“In the developing countries, even if drugs were to be developed for neglected diseases, the return despite market exclusivity would be very low because of the low purchasing power and virtual absence of any health insurance,” he adds. Without an incentive to innovate companies in these regions of the world will either ignore Type III diseases or else produce illicit generic versions of patented drugs.

But, is it possible through government intervention and public sector collaboration to develop the infrastructure and funding for new drug R&D? In promoting new drugs for neglected diseases, governments of developing nations could provide both the push and the pull.

Efforts towards this goal have already been made in recent years, explains Chaudhuri. Indeed, all the major national laboratories in the drugs field (including CDRI, IICT, NCL, CCMB and IICB), academic institutes (including Indian Institute of Science, Bangalore, All India Institute of Medical Sciences, New Delhi, National Institute of Pharmaceutical Education and Research, Chandigarh) and about 50 pharma companies (Dr. Reddys, Ranbaxy, Dabur, Glenmark, Lupin, Cadila Pharmaceuticals and Alembic) are working towards this goal.

Moreover, the Open Source Drug Discovery (OSDD) initiative led by the Council of Scientific and Industrial Research (CSIR) is pushing R&D for new drugs for neglected tropical diseases such as malaria, tuberculosis and leishmaniasis by providing a collaborative platform for scientists, doctors, software professionals, students and others to facilitate drug discovery. Medicines themselves are only part of the problem and various pharma company initiatives are in place:

Unfortunately, regulatory approval and the obligatory clinical trials carried out in developed countries are a current stumbling block for all efforts. Chaudhuri and colleagues are now campaigning to expand the public-provate partnerships to include organisations from other innovative developing countries such as Brazil and China. They are also looking to make it possible for clinical trials for drugs against Type III diseases to be considered valid in India, Brazil, and China, where they are much cheaper to run than in the developed world.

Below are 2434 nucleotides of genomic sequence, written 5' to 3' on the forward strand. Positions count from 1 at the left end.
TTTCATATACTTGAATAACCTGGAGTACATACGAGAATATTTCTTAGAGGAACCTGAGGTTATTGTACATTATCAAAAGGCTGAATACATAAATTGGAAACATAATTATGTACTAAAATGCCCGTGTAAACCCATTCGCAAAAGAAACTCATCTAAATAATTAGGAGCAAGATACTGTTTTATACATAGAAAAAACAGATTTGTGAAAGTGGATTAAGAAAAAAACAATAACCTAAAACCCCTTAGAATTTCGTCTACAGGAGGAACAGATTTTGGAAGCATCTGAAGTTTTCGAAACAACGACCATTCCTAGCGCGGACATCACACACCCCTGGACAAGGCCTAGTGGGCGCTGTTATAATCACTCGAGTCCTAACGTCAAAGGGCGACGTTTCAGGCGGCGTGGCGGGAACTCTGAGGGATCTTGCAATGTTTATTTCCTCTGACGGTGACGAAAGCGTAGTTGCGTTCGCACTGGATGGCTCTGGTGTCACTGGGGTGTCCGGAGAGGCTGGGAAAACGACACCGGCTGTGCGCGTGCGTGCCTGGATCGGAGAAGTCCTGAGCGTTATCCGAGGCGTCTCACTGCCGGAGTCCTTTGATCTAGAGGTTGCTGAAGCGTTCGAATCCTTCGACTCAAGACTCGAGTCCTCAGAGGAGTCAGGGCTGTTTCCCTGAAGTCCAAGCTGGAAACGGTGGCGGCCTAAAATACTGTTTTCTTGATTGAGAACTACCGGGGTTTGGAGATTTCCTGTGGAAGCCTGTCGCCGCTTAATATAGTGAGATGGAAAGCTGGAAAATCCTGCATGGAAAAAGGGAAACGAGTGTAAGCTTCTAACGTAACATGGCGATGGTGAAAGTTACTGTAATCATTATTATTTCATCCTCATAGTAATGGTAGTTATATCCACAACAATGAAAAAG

At the time of writing, The Global Network for Neglected Tropical Diseases, an initiative of the Sabin Vaccine Institute, was set to host a briefing in conjunction with the Congressional Malaria and Neglected Tropical Diseases (NTD) Caucus on current and future efforts to control and eliminate NTDs. Merck’s Ken Gustavsen told me that, “As with any problem, more can be done – pushes and pulls – to address this. And with continued attention by all partners (companies, NGOs, governments, etc.), progress will continue to be made.”

If we are to have demarcation lines on types of diseases, then surely the same lines should be applied to testing the drugs to treat them. It’s not a matter of push and pull, but give and take for pharmaceutical R&D.

Research Blogging Icon Sudip Chaudhuri (2010). R&D for development of new drugs for neglected diseases in India Int. J. Technology and Globalisation, 5 (1/2), 61-75


2 thoughts on “The push and pull of third world drugs

  1. It seems to me that governments of developing countries should be pouring more money into this research, and the purchase of drugs derived from increased research into NTDs and the like.

    It is their economies that really stand to gain from the release from the depressive effect of these epidemics. Consortia should be formed by most effected nations to fund R&D – in addition to any other measures.

  2. I think it is still hard to overcome the low-return problem of Third-World drug business, compared with the so-call Type I drugs. When it comes to patients we are talking about a portion of the population of more than one countries who definitely will buy the drug. For Type I drugs it is big profit but for Type III it is big loss. If it is the low return (i.e. price at which people will buy is lower than what businessmen will do) that hinders the progress, the money gap between is huger than any government can fill.

    Of course I only sat before the computer and guess the above things. I would like know how I am wrong. But I think it is normal to see a gradient in general global effort from Type III to Type I. It is hard to make them seem equal.